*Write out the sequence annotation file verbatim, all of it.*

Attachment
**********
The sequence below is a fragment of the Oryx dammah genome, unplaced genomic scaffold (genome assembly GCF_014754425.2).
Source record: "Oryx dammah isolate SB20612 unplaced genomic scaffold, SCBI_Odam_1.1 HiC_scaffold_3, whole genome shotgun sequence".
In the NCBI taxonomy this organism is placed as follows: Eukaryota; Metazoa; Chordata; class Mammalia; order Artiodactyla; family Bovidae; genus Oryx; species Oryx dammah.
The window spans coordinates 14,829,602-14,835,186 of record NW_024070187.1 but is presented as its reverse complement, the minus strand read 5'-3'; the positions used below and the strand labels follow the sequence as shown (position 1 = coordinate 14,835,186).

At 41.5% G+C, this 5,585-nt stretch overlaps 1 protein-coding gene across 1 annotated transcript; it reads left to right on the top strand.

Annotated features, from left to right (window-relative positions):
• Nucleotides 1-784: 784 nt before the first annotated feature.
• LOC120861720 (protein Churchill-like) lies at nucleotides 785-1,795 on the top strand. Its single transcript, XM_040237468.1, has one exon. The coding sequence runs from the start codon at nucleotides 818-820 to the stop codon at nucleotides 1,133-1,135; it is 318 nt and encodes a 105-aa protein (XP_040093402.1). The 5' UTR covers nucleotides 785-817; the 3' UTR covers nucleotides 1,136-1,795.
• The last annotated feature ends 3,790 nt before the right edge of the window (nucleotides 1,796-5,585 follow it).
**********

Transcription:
The sequence below is a fragment of the Oryx dammah genome, unplaced genomic scaffold (genome assembly GCF_014754425.2).
Source record: "Oryx dammah isolate SB20612 unplaced genomic scaffold, SCBI_Odam_1.1 HiC_scaffold_3, whole genome shotgun sequence".
In the NCBI taxonomy this organism is placed as follows: Eukaryota; Metazoa; Chordata; class Mammalia; order Artiodactyla; family Bovidae; genus Oryx; species Oryx dammah.
The window spans coordinates 14,829,602-14,835,186 of record NW_024070187.1 but is presented as its reverse complement, the minus strand read 5'-3'; the positions used below and the strand labels follow the sequence as shown (position 1 = coordinate 14,835,186).

At 41.5% G+C, this 5,585-nt stretch overlaps 1 protein-coding gene across 1 annotated transcript; it reads left to right on the top strand.

Annotated features, from left to right (window-relative positions):
• Nucleotides 1-784: 784 nt before the first annotated feature.
• LOC120861720 (protein Churchill-like) lies at nucleotides 785-1,795 on the top strand. Its single transcript, XM_040237468.1, has one exon. The coding sequence runs from the start codon at nucleotides 818-820 to the stop codon at nucleotides 1,133-1,135; it is 318 nt and encodes a 105-aa protein (XP_040093402.1). The 5' UTR covers nucleotides 785-817; the 3' UTR covers nucleotides 1,136-1,795.
• The last annotated feature ends 3,790 nt before the right edge of the window (nucleotides 1,796-5,585 follow it).